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Author Topic: Adobe - Creative Cloud Update  (Read 54762 times)
Isaac
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« Reply #280 on: June 15, 2013, 11:17:27 PM »
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...only about the impacts for me as a faithful user having spent probably close to 10,000 US$ on Adobe products over the years.

I hope you made money using those same products over the years?
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BernardLanguillier
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« Reply #281 on: June 16, 2013, 01:36:45 AM »
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I hope you made money using those same products over the years?

At least I did make some people happy using those products, which I would rate as more important than making money, but to each your own.

Regardless, I don't see how that is relevant to this debate.

Cheers,
Bernard
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« Reply #282 on: June 16, 2013, 08:25:15 AM »
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Hi Dave,

...trust comes on foot and leaves on horseback ...

Cheers,
Bart

Hi Bart,

I totally agree, trust across many areas of the industry, has certainly been one of the causalities in this whole saga, but another saying in the UK tells us that "The public has a very short memory". So I think it totally depends on what Adobe comes up with, as to what happens in the future and whether trust can ever be restored. I hope what Adobe does next will not be representative of yet another saying that goes, "too little too late", which I fear could well be the case, yet I'm still hoping that it isn't.

Dave
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Simon J.A. Simpson
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« Reply #283 on: June 16, 2013, 09:11:29 AM »
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I know you may not read this, but thanks Jeff for your post summarising what you know about the CC debacle.

So, to those who think this CC is all about greed and milking the user base for every last drop of money I'll tell you Adobe really doesn't do that sort of thing.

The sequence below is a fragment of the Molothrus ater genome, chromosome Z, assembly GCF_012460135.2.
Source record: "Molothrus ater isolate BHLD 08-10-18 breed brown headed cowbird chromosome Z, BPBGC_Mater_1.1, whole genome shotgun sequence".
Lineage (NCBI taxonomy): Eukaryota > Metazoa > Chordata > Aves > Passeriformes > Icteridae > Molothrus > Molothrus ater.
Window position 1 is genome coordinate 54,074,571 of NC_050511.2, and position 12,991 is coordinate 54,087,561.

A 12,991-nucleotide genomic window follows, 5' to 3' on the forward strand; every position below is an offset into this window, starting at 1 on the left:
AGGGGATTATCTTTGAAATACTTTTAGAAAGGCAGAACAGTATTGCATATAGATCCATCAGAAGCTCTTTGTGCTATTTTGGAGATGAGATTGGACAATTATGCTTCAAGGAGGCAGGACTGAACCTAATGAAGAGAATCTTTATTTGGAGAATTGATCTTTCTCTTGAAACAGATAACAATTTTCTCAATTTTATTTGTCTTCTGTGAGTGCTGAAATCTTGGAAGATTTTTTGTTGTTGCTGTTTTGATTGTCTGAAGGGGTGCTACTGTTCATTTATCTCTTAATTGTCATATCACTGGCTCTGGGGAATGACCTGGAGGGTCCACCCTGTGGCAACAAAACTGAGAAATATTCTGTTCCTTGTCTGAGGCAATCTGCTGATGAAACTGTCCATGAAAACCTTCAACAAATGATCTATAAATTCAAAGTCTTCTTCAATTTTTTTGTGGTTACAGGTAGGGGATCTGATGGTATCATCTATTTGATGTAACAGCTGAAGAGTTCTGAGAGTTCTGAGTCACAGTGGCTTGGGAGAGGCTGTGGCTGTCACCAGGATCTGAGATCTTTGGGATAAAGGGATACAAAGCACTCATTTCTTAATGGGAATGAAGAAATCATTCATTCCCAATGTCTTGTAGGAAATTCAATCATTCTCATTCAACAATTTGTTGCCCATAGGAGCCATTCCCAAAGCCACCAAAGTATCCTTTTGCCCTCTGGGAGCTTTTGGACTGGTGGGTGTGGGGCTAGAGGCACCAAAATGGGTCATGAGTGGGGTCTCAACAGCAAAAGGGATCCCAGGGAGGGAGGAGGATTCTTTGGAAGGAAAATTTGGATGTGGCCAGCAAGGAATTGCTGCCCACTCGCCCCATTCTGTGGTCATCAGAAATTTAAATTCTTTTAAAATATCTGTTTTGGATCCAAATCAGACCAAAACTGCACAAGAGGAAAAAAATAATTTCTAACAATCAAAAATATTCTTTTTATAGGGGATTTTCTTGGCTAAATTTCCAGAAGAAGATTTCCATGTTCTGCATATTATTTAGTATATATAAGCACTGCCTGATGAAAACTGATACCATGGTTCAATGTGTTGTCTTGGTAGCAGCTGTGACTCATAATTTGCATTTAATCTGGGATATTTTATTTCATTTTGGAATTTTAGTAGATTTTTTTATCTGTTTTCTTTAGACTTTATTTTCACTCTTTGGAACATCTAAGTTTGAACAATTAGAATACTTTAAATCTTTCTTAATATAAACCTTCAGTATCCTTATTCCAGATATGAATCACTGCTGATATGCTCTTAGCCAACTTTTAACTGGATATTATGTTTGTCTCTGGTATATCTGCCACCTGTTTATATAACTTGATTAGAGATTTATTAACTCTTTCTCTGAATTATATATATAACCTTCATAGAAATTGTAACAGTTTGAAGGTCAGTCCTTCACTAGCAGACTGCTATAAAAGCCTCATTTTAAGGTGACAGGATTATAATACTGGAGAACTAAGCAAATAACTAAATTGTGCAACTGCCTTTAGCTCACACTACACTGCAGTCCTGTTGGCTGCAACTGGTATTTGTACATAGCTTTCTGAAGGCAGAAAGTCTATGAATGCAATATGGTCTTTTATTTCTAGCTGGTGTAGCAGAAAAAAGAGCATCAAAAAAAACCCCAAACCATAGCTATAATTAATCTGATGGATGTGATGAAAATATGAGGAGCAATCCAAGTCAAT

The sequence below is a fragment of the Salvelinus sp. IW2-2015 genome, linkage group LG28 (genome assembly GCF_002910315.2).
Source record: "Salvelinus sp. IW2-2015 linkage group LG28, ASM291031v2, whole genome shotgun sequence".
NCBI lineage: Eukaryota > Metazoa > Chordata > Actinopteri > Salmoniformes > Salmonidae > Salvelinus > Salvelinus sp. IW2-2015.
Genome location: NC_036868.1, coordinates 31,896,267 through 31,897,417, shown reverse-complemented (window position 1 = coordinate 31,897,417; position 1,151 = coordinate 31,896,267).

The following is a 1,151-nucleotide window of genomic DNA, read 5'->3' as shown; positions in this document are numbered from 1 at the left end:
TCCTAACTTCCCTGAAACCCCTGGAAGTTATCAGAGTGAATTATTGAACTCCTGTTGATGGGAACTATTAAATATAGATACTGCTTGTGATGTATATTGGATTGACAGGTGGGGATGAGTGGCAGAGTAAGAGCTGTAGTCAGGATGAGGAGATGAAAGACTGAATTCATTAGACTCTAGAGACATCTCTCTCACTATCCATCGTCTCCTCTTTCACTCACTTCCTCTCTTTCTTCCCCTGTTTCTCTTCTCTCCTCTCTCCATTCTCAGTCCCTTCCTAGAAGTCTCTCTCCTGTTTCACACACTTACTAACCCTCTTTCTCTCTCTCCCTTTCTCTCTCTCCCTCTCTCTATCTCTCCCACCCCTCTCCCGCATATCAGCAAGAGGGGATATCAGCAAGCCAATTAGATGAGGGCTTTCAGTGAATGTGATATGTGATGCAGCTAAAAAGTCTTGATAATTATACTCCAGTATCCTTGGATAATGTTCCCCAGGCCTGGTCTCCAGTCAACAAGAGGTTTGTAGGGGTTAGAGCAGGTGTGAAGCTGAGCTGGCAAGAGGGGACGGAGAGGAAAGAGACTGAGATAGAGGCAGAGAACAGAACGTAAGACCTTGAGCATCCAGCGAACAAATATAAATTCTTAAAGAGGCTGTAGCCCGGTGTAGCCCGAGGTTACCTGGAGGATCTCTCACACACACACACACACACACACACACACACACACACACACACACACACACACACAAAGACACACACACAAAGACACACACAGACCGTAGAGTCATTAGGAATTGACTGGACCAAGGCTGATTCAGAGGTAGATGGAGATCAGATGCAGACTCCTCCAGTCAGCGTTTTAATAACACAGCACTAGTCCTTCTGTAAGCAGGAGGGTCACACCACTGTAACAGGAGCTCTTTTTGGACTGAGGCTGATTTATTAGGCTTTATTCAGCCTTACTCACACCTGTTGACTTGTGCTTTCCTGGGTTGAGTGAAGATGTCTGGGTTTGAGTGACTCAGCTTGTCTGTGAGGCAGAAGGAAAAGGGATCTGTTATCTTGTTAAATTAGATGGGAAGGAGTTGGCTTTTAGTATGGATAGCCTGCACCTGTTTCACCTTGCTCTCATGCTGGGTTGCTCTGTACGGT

In general terms I think you may be well correct on this point.  But this is not the perception in territories beyond the Big Apple where we have historically enjoyed a penalty for purchasing our Adobe software.  Although, there is some evidence that with the subscription model this may be disappearing and the pricing may, at last, be more equitable across the world.

I'm inclined to agree with you, and other posters above, that this whole infuriating situation may well prove to be to photographers' benefit in the longer term.  Let's hope so.
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Isaac
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« Reply #284 on: June 16, 2013, 10:23:27 AM »
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At least I did make some people happy using those products, which I would rate as more important than making money, but to each your own.

Regardless, I don't see how that is relevant to this debate.

You state the cost of Adobe products to you as-if it was a donation which gave you no benefit, that just seems a bit strange.
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davidh202
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« Reply #285 on: June 16, 2013, 11:59:30 AM »
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I'm inclined to agree with you, and other posters above, that this whole infuriating situation may well prove to be to photographers' benefit in the longer term.  Let's hope so.

Ctein on TOP, has now posted his "good side" take on the issue at hand.
http://theonlinephotographer.typepad.com/the_online_photographer/2013/06/adobe-photoshop-creative-cloud-part-ii-the-good.html
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iladi
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« Reply #286 on: June 16, 2013, 12:38:52 PM »
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At least I did make some people happy using those products, which I would rate as more important than making money, but to each your own.

Regardless, I don't see how that is relevant to this debate.

Cheers,
Bernard



10.000 will make 16 years of suite subscription and 41 years of photoshop only subscription.
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gbillett
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« Reply #287 on: June 16, 2013, 03:23:04 PM »